The single greatest change we will experience in trade finance will be a tightening of available capacity and a resultant increase in pricing.
With the eurozone crisis, we are seeing the withdrawal of European banks from the trade finance arena. The ability to access U.S. dollars, which represent more than 70 percent of trade terms, is constrained, resulting in a reduced exposure to major segments of the market, from short-term commodity transactions to long-term aircraft finance.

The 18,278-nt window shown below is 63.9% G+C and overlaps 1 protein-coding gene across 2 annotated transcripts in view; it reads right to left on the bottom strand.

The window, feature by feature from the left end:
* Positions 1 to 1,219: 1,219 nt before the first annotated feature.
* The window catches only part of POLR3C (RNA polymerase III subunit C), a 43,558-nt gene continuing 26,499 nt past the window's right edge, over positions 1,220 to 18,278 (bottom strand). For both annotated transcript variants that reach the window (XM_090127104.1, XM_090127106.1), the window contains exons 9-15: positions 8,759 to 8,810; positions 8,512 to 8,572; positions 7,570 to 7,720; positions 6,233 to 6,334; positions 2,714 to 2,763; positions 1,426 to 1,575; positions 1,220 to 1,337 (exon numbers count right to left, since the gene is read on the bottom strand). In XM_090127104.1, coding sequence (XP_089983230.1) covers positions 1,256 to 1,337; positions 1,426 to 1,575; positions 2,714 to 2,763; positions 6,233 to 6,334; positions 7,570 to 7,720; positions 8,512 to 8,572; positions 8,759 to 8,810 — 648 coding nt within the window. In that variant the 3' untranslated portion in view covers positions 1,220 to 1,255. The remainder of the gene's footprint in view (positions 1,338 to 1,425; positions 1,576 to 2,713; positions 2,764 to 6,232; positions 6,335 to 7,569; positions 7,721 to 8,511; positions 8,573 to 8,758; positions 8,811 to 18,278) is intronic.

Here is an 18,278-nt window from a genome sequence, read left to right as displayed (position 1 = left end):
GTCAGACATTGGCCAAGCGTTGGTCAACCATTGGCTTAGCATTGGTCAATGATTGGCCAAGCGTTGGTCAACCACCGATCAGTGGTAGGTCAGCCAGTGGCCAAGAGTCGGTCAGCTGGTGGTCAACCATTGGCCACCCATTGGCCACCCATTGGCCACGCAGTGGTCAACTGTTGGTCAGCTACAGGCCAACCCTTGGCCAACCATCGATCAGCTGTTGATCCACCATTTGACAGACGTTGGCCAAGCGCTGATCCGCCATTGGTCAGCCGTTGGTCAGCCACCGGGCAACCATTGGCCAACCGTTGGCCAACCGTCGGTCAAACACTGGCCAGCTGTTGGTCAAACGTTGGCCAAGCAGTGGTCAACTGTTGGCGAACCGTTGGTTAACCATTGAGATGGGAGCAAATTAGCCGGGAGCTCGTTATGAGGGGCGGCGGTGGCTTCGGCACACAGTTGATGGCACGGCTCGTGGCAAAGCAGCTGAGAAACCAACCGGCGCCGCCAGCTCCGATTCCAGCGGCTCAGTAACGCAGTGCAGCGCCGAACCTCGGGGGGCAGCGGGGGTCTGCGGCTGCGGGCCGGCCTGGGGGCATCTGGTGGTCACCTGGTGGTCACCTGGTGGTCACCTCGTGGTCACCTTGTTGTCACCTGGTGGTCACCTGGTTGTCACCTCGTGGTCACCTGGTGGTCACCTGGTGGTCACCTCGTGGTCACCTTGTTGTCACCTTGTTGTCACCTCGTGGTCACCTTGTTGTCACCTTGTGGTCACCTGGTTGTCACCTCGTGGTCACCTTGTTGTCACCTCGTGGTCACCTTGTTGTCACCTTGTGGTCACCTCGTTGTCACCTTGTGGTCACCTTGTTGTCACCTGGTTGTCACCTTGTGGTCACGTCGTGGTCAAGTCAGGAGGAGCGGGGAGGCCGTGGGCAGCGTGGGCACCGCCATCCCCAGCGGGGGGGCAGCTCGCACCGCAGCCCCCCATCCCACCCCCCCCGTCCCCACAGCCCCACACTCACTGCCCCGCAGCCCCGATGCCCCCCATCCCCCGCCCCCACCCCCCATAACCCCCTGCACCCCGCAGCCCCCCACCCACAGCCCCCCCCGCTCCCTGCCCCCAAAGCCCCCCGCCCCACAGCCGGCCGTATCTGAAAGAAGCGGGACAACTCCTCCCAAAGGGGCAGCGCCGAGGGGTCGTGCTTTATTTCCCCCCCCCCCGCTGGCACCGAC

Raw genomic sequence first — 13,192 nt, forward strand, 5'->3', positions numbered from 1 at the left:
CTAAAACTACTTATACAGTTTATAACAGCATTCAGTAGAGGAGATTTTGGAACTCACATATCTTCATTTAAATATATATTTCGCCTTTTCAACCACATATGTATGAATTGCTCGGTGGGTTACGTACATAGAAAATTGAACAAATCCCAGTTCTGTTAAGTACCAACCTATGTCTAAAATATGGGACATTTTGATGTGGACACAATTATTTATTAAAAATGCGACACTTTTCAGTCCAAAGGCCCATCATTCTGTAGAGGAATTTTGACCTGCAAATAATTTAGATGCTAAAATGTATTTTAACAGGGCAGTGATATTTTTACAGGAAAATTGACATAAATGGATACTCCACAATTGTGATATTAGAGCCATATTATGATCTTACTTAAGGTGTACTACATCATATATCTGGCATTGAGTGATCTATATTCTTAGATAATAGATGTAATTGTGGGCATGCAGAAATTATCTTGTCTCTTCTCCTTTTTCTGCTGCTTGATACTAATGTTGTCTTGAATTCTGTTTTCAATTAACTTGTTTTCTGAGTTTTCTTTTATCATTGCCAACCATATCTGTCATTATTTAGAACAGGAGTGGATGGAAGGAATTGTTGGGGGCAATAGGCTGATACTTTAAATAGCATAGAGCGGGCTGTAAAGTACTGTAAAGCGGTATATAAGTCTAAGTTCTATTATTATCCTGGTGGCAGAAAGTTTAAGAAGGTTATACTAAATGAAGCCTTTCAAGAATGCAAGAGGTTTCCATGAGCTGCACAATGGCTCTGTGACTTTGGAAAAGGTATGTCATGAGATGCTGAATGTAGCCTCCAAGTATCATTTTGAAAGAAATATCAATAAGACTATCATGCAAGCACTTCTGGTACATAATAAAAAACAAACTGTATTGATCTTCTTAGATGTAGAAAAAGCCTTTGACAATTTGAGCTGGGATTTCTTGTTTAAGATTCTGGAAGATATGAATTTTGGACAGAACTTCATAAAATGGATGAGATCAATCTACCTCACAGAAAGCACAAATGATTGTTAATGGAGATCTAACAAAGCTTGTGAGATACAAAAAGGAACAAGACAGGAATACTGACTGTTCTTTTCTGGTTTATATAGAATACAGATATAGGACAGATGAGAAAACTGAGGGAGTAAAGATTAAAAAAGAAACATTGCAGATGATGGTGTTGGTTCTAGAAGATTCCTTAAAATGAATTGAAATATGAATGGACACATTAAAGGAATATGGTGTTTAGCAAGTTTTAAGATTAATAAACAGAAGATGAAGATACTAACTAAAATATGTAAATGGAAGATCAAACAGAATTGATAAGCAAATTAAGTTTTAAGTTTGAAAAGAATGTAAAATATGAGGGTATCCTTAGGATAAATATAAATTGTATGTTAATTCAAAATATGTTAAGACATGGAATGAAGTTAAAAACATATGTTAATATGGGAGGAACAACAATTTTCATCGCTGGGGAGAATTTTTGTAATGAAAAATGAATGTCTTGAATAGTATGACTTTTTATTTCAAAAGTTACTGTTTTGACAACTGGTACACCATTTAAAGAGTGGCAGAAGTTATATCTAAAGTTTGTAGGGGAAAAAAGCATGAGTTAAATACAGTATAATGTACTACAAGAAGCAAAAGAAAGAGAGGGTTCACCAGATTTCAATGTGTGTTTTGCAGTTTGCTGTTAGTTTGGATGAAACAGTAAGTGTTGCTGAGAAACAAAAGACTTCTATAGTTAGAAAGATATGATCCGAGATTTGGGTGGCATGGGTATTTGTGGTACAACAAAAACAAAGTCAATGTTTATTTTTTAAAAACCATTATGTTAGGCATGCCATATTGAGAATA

In addition, many European banks that were historically active in the secondary market for trade finance transactions no longer are engaging in funded risk participations. This is causing a constriction in available capacity for primary lenders as they may be challenged to hold more transactions on their balance sheets.
These same banks are being forced to deleverage their balance sheets as they absorb write downs of their European sovereign debt.